Gloria Grahame, sultry star of Crossfire and The Bad and the Beautiful, died of breast cancer in New York in 1981. She had spent her final days in Liverpool, at the house of former lover Peter Turner and his family. Turner later wrote of his relationship with Grahame in his memoir, which Matt Greenhalgh has adapted into a strangely hollow but ultimately moving feature.
The film opens with Grahame (Annette Bening) collapsing just before curtain call for a production of The Glass Menagerie at a Liverpool theatre. She declines medical attention and insists on convalescing with the Turners. She tells Peter (Jamie Bell) that it’s just indigestion; we do not yet know the nature of her illness, but it’s clear that it’s more than just gas.
Gloria’s reappearance causes Peter to reminisce about their time together. Director Paul McGuigan (whose varied filmography includes psychological thriller Wicker Park and genre curio Victor Frankenstein) carries us between his film’s present and its past, but not with cuts or fades. Instead, a camera panning across a room will pull us back in time; or Peter will walk out of a room in dreary Liverpool and into sunny Los Angeles.
These are stylistic flourishes in what is otherwise a rather pedestrian, restrained affair. Film Stars Don’t Die in Liverpool plays out, for the most part, like a kitchen sink drama with allusions to Hollywood glamour. Think Lauren Bacall walking into a Mike Leigh film. Bening and Bell have great chemistry and give these roles their all; but despite the skilled performances, much of the film is flat and unengaging.
The problem, I think, is that Gloria and Peter are presented to us (at least at first, but more on that later) as inherently unsympathetic. Gloria seems to be nothing but an ageing, washed up former starlet desperate for a boy toy to make her feel young again. Peter is starstruck and naive, the kind of young man to cry love at the merest flutter of his pulse. When the fling is flung, when the relationship crashes to its end, it’s difficult to muster any compassion.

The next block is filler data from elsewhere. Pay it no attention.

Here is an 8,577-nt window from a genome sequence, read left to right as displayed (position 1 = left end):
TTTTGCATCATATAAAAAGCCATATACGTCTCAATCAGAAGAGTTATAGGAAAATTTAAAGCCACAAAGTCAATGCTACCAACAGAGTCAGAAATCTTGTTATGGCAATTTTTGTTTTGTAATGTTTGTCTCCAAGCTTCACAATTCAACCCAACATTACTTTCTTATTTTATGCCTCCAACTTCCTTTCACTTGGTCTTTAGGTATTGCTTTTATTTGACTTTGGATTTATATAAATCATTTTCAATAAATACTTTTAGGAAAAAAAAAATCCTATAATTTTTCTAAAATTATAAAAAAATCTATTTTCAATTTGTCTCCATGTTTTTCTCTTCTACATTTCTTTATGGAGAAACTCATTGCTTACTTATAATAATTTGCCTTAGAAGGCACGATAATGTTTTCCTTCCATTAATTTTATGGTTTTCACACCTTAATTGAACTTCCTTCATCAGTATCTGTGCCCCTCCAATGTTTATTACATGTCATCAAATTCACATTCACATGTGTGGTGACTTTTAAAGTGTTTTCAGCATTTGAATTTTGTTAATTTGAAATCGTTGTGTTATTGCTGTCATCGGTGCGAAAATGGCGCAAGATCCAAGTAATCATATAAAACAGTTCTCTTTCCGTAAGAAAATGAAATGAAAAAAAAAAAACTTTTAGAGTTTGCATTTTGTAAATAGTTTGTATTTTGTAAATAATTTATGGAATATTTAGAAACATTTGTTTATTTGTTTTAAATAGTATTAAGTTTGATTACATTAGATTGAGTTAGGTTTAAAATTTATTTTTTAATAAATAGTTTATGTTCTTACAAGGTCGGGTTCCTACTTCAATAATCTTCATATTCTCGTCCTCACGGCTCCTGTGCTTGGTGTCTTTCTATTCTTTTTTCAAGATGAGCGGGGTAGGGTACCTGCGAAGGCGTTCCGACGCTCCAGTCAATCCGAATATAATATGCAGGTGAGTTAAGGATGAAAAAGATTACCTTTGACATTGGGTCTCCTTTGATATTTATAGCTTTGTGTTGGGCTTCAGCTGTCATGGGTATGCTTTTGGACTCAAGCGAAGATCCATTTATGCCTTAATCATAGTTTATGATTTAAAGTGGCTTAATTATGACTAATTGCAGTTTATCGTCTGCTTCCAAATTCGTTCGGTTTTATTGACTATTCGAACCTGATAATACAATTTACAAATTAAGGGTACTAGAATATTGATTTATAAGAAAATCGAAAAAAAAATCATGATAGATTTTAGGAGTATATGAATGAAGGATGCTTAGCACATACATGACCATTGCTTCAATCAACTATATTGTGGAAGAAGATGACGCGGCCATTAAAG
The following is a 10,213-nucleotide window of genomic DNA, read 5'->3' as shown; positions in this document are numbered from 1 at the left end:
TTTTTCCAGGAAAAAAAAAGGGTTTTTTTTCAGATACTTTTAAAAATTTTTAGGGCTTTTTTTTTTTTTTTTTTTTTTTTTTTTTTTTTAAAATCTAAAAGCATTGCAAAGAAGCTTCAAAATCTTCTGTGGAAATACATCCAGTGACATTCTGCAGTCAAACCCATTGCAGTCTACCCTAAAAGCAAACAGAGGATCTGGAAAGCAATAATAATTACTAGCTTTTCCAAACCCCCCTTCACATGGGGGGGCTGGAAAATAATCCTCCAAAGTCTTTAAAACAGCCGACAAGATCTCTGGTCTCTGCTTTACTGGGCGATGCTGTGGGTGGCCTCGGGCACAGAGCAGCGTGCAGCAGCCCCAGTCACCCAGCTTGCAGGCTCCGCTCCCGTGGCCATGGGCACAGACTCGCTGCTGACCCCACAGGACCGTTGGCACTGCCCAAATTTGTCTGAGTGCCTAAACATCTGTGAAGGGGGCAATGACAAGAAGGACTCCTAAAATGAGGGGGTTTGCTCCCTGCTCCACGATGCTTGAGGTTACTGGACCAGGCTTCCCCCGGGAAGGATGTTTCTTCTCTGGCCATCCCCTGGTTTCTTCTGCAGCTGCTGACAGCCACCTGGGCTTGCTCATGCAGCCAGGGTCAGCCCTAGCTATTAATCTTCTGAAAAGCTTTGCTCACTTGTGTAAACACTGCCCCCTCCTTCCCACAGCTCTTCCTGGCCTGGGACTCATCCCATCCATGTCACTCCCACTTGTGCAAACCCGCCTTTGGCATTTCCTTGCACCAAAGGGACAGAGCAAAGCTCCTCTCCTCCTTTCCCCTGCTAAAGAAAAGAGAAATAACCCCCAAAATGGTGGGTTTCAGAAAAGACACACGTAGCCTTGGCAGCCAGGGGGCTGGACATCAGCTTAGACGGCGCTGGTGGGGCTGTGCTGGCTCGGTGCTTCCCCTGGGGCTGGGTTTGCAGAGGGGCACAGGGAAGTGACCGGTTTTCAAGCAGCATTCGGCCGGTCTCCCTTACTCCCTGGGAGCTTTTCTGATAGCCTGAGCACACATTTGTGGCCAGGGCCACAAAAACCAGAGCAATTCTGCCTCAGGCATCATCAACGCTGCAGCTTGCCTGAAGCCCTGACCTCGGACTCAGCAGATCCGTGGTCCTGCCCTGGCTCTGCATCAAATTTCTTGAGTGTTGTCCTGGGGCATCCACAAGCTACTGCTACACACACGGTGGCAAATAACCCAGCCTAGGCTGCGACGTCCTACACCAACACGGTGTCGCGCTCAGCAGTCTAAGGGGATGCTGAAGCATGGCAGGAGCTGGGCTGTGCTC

But then McGuigan pulls a fast one on us, tips his hand, performs the old switcheroo. He replays one of Peter’s reminiscences, but this time from Gloria’s perspective. Suddenly, what had seemed a standard inevitable break up becomes a woman’s struggle to prevent a devastating illness hurting those she loves. The film reveals its emotional core, terrible and beautiful. A gently poignant scene surrounds a sorrowful reading of Romeo and Juliet. When Gloria is taken back to the States by her family, we are left to share Peter’s despair in a silence broken only by the sounds of his weeping.
It’s difficult to tell if this is a big or a feature. Has McGuigan purposefully restrained himself in order to better deliver his knockout emotional punch? Or is this simply a hollow telling of a true romance saved by a heartbreaking pay off? Whatever the case may be, the result is the same. It might take its time getting there, but when it does Film Stars Don’t Die in Liverpool is certainly worth it.